(3.) The number of stories written by men exceeds the number written by women (55% to 45%). These percentages may actually be closer for the following reasons: 1) names that used only initials were considered to be male authors, and 2) male pseudonyms were often adopted by women.
(4.) The most recent publication is a collection of stories by women entitled The Sleeper Wakes, edited by Marcy Knopf. In addition, Lorraine Elena Roses and Ruth Elizabeth Randolph have published a literary biography of African American women writers.
(5.) She also dismisses Marita Bonner: “[Bonner] cannot be included among the writers of the Renaissance [because] the spirit that pervaded the writing of the major and minor writers of the Harlem Renaissance was missing from [her] works” (14-15). Perry fails to identify what that “spirit” was.
(6.)0 For a detailed linguistic analysis of the way dialect is presented in African American literature, see the article by Patricia C. Nichols entitled “Linguistic Options and Choices for Black Women in the Rural South.”
(7.) One notable exception is Eloise Bibb Thompson’s story “Mademoiselle `Tasie–A Story” in which the title character is a Creole woman whose reported speech reflects her French accent.
(8.) This story, “One Blue Star” by May Miller, actually depicts the voices of all “black mother[s] of the fighters of the ages” (142)–Miller gives voice to a global list of African American mothers from Zipporah, the Egyptian wife of Moses to the mother of Nat Turner.
(9.) For a more thorough examination of the development of autobiographies to first-person narratives, see Richard Yarborough’s essay “The First-Person in Afro-American Fiction.”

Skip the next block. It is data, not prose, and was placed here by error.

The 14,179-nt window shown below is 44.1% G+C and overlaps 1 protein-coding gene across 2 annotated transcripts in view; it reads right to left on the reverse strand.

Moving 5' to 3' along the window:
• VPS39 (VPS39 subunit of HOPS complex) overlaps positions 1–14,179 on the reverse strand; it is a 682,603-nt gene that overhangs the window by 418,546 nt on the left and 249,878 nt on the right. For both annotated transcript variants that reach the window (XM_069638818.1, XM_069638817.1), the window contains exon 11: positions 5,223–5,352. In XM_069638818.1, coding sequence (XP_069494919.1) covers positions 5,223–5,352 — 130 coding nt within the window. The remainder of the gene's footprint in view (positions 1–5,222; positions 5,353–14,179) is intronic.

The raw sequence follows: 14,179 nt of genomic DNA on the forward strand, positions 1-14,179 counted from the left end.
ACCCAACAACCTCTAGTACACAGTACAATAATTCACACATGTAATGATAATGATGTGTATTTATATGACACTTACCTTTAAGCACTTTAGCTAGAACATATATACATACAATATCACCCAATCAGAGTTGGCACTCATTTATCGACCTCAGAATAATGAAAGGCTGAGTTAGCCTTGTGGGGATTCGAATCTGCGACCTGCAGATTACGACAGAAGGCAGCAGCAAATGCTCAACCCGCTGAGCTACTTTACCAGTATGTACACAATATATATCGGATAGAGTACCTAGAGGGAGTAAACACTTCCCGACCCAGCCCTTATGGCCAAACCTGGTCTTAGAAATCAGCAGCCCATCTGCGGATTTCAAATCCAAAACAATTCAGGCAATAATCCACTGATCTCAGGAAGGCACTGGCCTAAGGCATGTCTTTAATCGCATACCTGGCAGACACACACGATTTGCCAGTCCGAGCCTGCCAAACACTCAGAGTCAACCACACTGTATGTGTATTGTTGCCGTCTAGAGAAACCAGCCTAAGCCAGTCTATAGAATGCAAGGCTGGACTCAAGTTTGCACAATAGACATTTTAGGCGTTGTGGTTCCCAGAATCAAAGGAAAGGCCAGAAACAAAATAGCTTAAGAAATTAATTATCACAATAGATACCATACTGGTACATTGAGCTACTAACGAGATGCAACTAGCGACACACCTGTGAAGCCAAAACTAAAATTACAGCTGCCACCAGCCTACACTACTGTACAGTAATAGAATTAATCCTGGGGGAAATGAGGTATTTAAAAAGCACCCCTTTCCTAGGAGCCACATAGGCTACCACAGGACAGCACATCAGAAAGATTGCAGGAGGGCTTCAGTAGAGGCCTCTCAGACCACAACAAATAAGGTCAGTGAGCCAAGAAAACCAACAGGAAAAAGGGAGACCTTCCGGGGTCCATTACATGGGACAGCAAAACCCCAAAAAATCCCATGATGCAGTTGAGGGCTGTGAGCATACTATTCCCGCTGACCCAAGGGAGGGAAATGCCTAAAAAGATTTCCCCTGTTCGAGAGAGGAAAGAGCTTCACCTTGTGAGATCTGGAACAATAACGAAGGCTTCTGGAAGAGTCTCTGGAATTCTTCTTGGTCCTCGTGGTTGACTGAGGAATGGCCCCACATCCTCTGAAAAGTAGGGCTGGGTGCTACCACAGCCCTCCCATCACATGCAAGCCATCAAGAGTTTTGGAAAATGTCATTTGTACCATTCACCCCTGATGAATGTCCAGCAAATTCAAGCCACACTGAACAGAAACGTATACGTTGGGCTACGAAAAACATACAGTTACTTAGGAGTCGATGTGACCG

(10.) The topic of mixed blood was a controversial issue among writers during the Harlem Renaissance. W.E.B. Du Bois wrote the following statement in an editorial: “The Crisis … most emphatically advises against race intermarriage in America … because of social conditions and prejudice and not for physical reasons” (qtd. in Detweiler 145). On the other hand, writers, like Claude McKay, rhapsodized about the spectrum of shades–his catalogue in Home to Harlem of “chocolate, chestnut, coffee, ebony, cream [and] yellow” (qtd. in Arthur P. Davis 40) reveals a rainbow that began to be celebrated in art. Race-mixing for women, though, was a different matter, for many men still preferred to marry the paler colored women. Wallace Thurman’s Emma Lou in his 1929 novel The Blacker the Berry embodies a theme of the “tragic mulatto.” Nella Larsen’s two novels Quicksand and Passing also deal with this issue; Helga is able to be both inside and outside white communities and in Passing, the protagonist pretends to be white. Hazel Carby suggests that “the figure of the mulatto is regarded as a convention of Afro-American literature that enabled the exploration in fiction of relations that were socially proscribed” (84).
(11.) This story also illustrates a characteristic that women’s writing is considered singular and anomalous, not universal and representative. Hurston was chastised by critic Benjamin Brawley because “Her interest … is not in solving problems, the chief concern being with individuals” (258).
(12.) Marianne Hirsch writes in her very perceptive essay “Maternal Narratives: Cruel Enough to Stop the Blood” that mother-daughter stories are nearly always written from the daughter’s point of view and the “great unwritten story” remains, the story of the mother herself told in her own voice.
(13.) The actual advancement of education opportunities was not as well-developed as the leaders of the Renaissance portrayed, especially for women. Marita Bonnet addresses the limitations on educational opportunities in her short stories.
(14.) The story is very similar to the plot of Fannie Hurst’s 1933 novel Imitation of Life in which Peola, an African American woman denies her African American mother and attempts to pass and actually has herself sterilized in order to marry a white man and forestall the inevitable African American baby. West’s story changes the sterilization to murder. In the 1934 film version of Imitation of Life, starring Claudette Colbert, Fredi Washington’s Peola does not have herself sterilized; in fact, her marriage to a white man is never raised. Presumably, passing was strong enough stuff for contemporary audiences without the threat of miscegenation made explicit.
(15.) Trudier Harris’s volume From Mammies to Militants: Domestics in Black American Literature investigates prominent differences in how African American women have been portrayed by others in literature and how they portray themselves.